On Feb. 11, Mississippi Gov. Haley Barbour, his wife and three aides flew in a luxury jet to Washington for a weekend of politicking, including an appearance on Fox News Sunday and a speech to the Conservative Political Action Conference. “Our problem is not that we tax too little,” Barbour told the gathering. “It’s that we spend too much.”
The potential presidential contender may have another problem: Mississippi taxpayers paid the tab for Barbour’s first-class travel. State documents obtained by TIME show that Mississippi shelled out $7,020 to shuttle Barbour and his entourage to and from D.C. on its Cessna Citation, a cost that Barbour says is justified by state work he did in D.C. over the same weekend.
Lampedusa’s migrant detention center houses just 850 detainees. There are currently over 4,000 on the island. No country in Europe or elsewhere will help by taking refugees, leaving Italy to cope with the chaos alone. Once off the boats, there is now nowhere to sleep, very little fresh drinking water, and atrocious hygienic conditions. The seas last week were too rough for supply ships from Sicily to bring fresh drinking water and food supplies, yet more boats landed, often crashing into the rocky shores. Hundreds of lives have been lost at sea. Bodies are often caught in fishing nets or wash up on the shores. The local authorities, bolstered by military troops from the Italian mainland, have set up cage-like metal fences around the harbor and many of the immigrants are sleeping under semi-trailers draped with plastic to keep out the rain. The Red Cross calls the situation in Lampedusa “deplorable.”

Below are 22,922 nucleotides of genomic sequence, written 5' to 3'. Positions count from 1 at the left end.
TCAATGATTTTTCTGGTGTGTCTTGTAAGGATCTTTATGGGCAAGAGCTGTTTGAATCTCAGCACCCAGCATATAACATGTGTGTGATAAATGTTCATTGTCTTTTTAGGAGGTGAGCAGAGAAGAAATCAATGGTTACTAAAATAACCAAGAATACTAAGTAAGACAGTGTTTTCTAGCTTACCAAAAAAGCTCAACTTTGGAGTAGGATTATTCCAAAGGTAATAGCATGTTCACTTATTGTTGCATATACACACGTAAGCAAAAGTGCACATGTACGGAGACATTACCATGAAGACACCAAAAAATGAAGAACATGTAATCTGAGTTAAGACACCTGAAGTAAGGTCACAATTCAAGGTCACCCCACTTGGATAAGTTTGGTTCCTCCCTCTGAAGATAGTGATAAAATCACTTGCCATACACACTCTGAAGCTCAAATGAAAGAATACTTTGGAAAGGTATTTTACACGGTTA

Yet, somehow, the “humanitarian” mission is comprised of cruise missiles and fighter jets. Each Tomahawk costs about $1,000,000. Don’t you think that “the west” could use 1 or 2 fewer missiles and redirect the money and personnel to a place where the words “humanitarian mission” might actually have some meaning?
This is a continuing Off-Topic series explores concepts put forward by people trying to understand biological mechanisms in terms of chemistry and physics. My intent is to relate these biological mechanisms to the events observed in human societies and cultures.
The ongoing actions of human beings and other natural forces are forcing us to reassess definitions of “stability” and the closely associated mechanisms of “change”. The basis of stability implies a temporal standard. That is, how long must we fend off instability in order to be deemed “stable”? But, time is only one of the recognized biological scales.
It seems prudent to consider such from the biological perspective because ultimately, human culture, society and the politics are biological systems. More complex than an ant colony, no doubt about that, but nonetheless, a vast pile of animals crawling all over everything.
Read the rest of this entry »